, on the other hand, I'm something of a fan of. Your XM2 doesn't do 24p at all, as far as I'm aware. But it does do progressive at 25fps (normal PAL). The difference is that instead of each frame being two interlaced fields, each frame is a full resolution still image. The difference is massive when it comes to post-production, with a much higher resolution to work with and none of the irritating deinterlacing/split field issues. It can apparenetly cause problems with some televisions (as TVs are still designed for interlaced footage), but I've never actually encountered a television that can't play it well. When played on a computer it gives high quality, silky smooth playback, and on a TV it is a little 'jerkier', in a barely-perceptible manner, which actually makes it appear a little more like film, if anything.16:9 format
- Widescreen definitely helps. All professional movies and TV is filmed in widescreen these days, so produce a 4:3 movie would be a bad plan. This raises issues of how you're going to achieve the widescreen, though. Most professional cameras do it via proper anamorphic lenses, which you don't tend to find on camcorders. They can do digital anamorphic which seems to work quite well, though. You could also film 4:3 and then crop it or stick letterbox bars top and bottom, which means you have more general footage to play with, but also means you ultimately lose quite a bit of resolution - not great if you're only working at miniDV res to begin with. I'm not an expert on widescreen methods, I'm sure people like schwar and sollthar will be able to give more accurate and technical advice.High definition (HD) video
- Proper HD (as used by Lucas, Rodriguez, Cameron, Michael Mann etc) is, of course, fantabulous. It's the future, it's already here in fact, and I'd love to get my hands on a proper HD camera. Unfortunately all us spods can afford at the moment is HDV, which is entirely different. It's higher res, but it's still squeezed onto a miniDV tape, which is a rather dubious design aspect as it inevitably means rather high compression. Again, I'm sure sollthar can give lots of hands-on experience, as he used HDV for shooting Nightcast, and schwar's done lots of research into the topic. It has its pros and cons, as with anything else.Post-production tools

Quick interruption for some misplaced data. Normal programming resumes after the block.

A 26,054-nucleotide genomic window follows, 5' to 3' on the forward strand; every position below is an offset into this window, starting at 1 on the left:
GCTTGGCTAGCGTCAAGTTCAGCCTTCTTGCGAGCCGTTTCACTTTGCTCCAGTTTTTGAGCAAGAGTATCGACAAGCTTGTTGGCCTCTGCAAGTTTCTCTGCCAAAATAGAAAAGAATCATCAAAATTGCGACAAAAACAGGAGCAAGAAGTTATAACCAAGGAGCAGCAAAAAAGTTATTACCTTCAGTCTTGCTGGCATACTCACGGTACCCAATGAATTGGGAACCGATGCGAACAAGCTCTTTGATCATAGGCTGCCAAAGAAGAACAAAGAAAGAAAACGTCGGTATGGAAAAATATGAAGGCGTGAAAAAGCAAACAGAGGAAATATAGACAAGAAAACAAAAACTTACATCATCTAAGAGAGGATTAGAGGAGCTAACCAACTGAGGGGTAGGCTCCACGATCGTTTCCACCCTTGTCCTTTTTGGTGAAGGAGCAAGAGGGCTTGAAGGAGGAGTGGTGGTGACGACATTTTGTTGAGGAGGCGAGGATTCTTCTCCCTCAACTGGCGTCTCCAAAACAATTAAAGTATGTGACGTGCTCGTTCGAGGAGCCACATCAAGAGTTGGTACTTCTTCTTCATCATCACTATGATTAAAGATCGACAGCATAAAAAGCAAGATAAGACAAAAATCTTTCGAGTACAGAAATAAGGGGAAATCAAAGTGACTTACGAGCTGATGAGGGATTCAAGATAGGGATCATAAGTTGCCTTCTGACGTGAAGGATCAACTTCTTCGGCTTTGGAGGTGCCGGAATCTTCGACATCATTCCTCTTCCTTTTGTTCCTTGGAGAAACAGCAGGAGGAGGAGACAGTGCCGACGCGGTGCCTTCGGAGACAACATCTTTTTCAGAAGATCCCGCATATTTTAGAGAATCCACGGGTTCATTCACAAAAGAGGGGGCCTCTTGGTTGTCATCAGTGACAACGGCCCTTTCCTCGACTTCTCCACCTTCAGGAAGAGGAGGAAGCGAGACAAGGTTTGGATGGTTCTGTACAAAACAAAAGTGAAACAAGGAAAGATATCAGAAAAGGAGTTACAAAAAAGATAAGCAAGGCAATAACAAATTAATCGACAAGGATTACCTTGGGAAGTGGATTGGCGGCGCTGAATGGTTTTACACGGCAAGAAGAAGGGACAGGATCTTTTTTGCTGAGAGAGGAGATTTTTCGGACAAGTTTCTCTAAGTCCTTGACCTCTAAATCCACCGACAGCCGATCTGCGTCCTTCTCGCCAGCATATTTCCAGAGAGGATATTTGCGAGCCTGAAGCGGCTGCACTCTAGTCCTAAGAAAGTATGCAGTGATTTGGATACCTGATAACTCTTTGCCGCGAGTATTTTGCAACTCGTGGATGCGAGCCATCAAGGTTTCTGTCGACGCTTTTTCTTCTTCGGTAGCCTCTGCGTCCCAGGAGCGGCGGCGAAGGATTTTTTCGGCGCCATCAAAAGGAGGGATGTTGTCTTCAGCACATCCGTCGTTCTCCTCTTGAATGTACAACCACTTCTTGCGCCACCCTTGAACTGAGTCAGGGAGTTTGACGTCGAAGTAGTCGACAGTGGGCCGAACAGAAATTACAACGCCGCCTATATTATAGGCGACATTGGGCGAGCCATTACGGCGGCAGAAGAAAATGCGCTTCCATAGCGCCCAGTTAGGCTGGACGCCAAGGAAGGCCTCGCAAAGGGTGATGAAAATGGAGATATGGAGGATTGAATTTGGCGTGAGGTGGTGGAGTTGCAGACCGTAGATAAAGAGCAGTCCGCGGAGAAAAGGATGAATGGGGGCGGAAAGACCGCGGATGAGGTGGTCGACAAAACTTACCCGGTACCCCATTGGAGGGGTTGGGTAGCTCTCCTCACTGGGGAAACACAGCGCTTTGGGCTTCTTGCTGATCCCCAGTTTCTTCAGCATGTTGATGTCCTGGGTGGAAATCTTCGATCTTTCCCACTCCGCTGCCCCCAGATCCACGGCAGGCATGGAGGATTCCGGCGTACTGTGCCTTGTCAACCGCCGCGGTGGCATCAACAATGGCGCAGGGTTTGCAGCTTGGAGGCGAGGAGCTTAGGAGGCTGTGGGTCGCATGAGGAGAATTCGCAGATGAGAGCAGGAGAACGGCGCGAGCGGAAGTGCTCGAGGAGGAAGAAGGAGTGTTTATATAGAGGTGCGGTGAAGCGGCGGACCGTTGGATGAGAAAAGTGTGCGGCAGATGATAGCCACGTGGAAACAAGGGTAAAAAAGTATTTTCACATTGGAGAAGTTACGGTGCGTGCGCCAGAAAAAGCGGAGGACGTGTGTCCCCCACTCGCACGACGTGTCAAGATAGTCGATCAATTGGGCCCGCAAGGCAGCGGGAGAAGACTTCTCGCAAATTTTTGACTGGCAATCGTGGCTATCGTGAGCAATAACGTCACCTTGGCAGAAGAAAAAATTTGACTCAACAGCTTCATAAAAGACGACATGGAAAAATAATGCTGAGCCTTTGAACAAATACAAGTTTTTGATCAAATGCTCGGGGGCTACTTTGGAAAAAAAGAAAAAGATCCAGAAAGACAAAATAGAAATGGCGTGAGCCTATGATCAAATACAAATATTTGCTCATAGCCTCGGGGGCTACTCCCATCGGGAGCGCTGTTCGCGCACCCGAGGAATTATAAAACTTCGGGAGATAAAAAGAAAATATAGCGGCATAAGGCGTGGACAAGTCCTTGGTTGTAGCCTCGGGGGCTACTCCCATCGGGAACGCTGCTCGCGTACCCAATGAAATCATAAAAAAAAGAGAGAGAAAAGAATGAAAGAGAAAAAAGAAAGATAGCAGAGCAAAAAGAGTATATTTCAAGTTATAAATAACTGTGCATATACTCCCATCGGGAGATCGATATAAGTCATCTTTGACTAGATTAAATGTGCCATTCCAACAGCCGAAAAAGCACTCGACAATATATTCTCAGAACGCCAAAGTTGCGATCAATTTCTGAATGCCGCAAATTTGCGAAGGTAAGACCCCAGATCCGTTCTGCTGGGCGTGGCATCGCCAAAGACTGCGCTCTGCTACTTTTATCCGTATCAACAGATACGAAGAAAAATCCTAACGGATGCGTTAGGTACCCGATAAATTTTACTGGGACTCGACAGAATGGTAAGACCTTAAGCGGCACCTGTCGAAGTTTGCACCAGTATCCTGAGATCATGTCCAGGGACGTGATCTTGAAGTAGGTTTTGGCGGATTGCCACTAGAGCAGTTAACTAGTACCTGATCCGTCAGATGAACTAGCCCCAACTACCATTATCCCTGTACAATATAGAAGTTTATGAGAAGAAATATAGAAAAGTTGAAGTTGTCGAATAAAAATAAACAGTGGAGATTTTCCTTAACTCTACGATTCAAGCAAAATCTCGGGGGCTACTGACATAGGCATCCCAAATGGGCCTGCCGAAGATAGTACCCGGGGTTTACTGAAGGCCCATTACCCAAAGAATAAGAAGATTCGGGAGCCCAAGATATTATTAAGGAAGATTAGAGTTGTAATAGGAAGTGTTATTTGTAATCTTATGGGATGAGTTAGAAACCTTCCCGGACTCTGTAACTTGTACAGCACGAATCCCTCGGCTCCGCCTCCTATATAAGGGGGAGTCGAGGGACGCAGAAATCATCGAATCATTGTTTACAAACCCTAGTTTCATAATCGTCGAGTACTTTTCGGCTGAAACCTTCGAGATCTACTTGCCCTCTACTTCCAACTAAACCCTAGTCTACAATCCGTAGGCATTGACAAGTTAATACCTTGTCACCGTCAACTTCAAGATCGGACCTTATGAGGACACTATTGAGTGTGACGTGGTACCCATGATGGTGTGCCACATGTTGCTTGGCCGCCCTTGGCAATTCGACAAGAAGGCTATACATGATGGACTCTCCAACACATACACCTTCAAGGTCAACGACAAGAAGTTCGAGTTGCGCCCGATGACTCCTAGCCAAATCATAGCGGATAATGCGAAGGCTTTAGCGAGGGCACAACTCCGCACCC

- Crucial. Decent grading can make all the difference. One thing a lot of people don't realise is that the raw film that comes out of movie cameras often looks a bit crap, too. It's only once it's gone through considerable grading that it looks sexy. You can also do 'lens enhancements', adding such things as fake depth-of-field. I wrote a tutorial on the subject
way back for Chromanator, but most of it should still apply to CompositeLab. It's a technique sollthar uses a lot and can really enhance your cinematography, removing that documentary/news broadcast 'everything in focus' aesthetic.Film-style cinematography (using the Micro35)
- I don't know the tech (what's a micro35?), but this is also crucial. Decent lighting is vital - if you don't have good raw footage going through your lens (whether it's a film or a video camera), you're going to have trouble extracting decent stuff the other end. Lighting is only half the game, too - camera movement itself is also crucial. Take the time to develop techniques for smooth movement, or if you're going for the 'shakey cam' look, make sure you do it right.
Not sure if any of that was of any use whatsoever to you, but I quite enjoyed mulling it over. Hope it wasn't too boring a read.
Last edited Fri, 21st Apr 2006, 12:49pm; edited 1 times in total.